Q: I recently moved out of my boyfriend’s home into an apartment with a friend. A male cat lived there before I moved in. Since moving into the new place, my cat is pooping and peeing on part of the rug near the door that goes outside. Why is he doing this and how can I stop it?
A: There are a number of circumstances that could be causing your cat to eliminate outside of the litterbox. Your cat might be sending you a message that he’s stressed because of the recent move to the new apartment. It is also possible that there is a neighborhood cat who’s spraying the exterior of your apartment or the previous resident cat may have eliminated on the rug and the rug wasn’t adequately cleaned. Another common trigger is poor litter box management. There may be other triggers as well, including medical. It is important to rule out any medical issues by first taking the cat to your veterinarian for an exam.
If the previous cat resident eliminated on the rug, the smell may still be there. Cats will go to the bathroom on areas that have been previously targeted, by either themselves or other cats. An effective enzyme cleaner is needed to remove the odor. It may take several applications. Carpet that has been repeatedly targeted over a long period of time is a challenge. In those extreme circumstances, the only way to get rid of the odor is to replace the carpet. Hopefully that isn’t your situation.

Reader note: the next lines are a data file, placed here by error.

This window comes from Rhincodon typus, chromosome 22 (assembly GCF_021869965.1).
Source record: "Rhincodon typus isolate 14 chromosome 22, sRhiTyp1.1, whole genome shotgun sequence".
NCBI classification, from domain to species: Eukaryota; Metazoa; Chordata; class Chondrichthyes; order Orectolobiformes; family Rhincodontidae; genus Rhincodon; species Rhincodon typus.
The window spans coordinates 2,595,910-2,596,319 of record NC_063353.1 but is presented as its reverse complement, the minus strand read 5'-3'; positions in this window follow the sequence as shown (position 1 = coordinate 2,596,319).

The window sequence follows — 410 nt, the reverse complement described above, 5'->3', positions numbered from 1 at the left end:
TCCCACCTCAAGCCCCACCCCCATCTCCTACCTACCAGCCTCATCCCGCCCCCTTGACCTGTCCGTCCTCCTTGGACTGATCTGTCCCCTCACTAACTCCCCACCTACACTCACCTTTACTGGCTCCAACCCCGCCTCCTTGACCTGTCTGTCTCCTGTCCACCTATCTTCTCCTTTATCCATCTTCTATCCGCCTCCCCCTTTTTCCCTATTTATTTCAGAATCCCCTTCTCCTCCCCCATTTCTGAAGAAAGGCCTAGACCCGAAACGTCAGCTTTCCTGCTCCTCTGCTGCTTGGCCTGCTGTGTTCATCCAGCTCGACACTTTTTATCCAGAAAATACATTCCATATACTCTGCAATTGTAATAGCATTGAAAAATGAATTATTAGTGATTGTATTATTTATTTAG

Outside cats can trigger inappropriate elimination. Arm yourself with a black light and during the night, when it’s dark, check the outside of the apartment, particularly around the door to see if it’s been sprayed on. Urine fluoresces under black light, helping you identify target areas. If you do have an unwanted visitor who is spraying, clean the area with the enzyme cleaner and try to discourage the visitor through the use of deterrents that are safe for cats.
Poor litterbox selection and placement and inadequate litterbox management will cause cats to eliminate outside of the litterbox. Provide enough uncovered litterboxes in different areas of the house. The boxes need to be scooped at least once a day and the litter should be unscented.
A pheromone plug-in diffuser may help the situation by slightly alleviating the stress. Pheromone diffusers are not magic bullets, but work in conjunction with other management and positive reinforcement methods. Pheromone diffusers disperse a synthetic version of pheromones that can have a calming effect on cats